Current events are worrisome enough without having to be on the lookout for cybercriminals (and just plain bad actors) taking advantage of concerns over the spread of COVID-19. Yet, we must continue to be vigilant.
Hackers have always been quick to respond to tragic events and crises fueled by fear. When massive fires, tornadoes, earthquakes, or tsunamis occur and care agencies reach out via social media to solicit charitable donations, the hacker community is also there with their look-alike phishing emails that beckon the user to “click here,” thus transporting the generous and unwary donor to a site that steals credentials, plants malware, or both.
In the last month, we have seen the rise of such activities as the public’s need for information overwhelms their good sense to not “click here.” Wired magazine ran with a story on January 31, 2020, and reporting that the security firm Mimecast had picked up emails with malicious links and attached PDFs claiming to contain information on how to protect yourself from the virus.
Here’s one such example of a phishing email, spotted by the Sophos Security Team, which added the “fake” label in the lower righthand corner, just to make sure the public knew that this did not come from the WHO:
As reported by Pierluigi Paganini on March 12, 2020, another example comes from an app that purports to be a map showing the locations of the COVID-19 outbreak. Once the user downloads the app, it appears to be from a trusted source (in this case, the data and map are from Johns Hopkins), but the malware runs in the background while the hapless user views the data:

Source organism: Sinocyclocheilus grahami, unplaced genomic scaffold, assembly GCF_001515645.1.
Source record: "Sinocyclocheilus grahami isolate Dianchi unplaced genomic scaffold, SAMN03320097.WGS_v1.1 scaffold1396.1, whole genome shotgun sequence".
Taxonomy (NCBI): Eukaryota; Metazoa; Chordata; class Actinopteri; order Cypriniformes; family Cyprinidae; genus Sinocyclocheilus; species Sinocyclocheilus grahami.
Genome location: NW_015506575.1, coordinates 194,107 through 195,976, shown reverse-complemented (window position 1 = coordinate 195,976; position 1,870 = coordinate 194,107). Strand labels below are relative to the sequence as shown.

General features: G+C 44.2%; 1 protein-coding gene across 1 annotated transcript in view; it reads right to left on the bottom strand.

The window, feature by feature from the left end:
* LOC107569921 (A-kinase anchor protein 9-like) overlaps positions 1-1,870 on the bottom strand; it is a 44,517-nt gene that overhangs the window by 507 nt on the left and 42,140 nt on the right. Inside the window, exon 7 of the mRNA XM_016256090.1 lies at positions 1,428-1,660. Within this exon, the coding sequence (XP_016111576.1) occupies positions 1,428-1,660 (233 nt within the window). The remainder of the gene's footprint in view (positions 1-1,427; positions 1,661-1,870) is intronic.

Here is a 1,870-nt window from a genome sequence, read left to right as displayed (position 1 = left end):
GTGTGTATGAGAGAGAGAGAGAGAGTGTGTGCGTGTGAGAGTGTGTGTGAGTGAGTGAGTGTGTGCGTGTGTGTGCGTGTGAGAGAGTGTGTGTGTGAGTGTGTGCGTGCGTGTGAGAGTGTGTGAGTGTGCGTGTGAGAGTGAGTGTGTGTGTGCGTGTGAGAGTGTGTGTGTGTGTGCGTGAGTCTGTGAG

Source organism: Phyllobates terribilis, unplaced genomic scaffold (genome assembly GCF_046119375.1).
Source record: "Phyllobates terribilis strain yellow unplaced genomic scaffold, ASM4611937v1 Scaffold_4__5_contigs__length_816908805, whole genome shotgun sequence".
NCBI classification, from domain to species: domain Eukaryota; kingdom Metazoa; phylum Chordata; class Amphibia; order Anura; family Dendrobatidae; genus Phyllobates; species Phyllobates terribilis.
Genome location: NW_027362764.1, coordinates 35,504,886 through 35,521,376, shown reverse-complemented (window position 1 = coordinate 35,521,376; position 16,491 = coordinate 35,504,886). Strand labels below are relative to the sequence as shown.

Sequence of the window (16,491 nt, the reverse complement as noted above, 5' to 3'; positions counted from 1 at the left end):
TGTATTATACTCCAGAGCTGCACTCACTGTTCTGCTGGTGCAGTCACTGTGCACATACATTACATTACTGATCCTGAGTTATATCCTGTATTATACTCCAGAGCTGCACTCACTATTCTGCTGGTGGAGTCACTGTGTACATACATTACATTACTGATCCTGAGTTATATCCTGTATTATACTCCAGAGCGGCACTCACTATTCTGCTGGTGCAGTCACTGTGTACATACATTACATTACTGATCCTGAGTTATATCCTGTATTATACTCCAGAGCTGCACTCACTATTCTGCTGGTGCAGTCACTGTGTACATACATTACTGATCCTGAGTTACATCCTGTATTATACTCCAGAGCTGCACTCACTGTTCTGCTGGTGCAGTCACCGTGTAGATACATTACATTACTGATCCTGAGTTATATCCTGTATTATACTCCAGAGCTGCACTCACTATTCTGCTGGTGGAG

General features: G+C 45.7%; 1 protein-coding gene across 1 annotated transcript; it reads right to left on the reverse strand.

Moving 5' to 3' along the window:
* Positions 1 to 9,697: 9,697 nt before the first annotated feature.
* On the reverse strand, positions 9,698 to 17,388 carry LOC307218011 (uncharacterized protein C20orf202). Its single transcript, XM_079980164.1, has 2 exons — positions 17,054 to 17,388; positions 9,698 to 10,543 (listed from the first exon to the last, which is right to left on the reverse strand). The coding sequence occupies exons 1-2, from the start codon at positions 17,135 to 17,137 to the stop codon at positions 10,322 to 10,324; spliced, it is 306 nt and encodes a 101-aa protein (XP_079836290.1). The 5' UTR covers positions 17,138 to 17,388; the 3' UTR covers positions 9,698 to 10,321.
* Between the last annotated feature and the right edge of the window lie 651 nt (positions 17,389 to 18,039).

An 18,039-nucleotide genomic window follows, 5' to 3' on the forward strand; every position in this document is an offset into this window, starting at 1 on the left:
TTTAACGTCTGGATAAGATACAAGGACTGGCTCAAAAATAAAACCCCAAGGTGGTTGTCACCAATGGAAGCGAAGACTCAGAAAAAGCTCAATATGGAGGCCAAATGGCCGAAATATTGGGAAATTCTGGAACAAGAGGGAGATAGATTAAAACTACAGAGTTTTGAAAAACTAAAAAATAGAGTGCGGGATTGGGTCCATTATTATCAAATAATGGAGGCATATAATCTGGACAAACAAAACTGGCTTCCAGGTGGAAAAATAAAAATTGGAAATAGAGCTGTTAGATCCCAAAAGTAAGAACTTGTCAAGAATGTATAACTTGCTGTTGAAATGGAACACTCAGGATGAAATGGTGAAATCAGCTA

So, please continue to be careful with any suspicious email, instead of looking for information through website links or search for apps to download, go to trusted news sources—not social media—and government websites, such as the site maintained by the Centers for Disease Control at https://www.cdc.gov/ or the World Health Organization at https://www.who.int/.
Authored by: Claudia Rast, Shareholder & Chair of IP, Cybersecurity & Emerging Technology Group at Butzel Long
Please note: These resources have been prepared by Michigan Community Resources with assistance from pro bono attorneys throughout Michigan as information only and does not constitute legal advice. This information is not intended to create and receipt of the information does not constitute a client-lawyer relationship.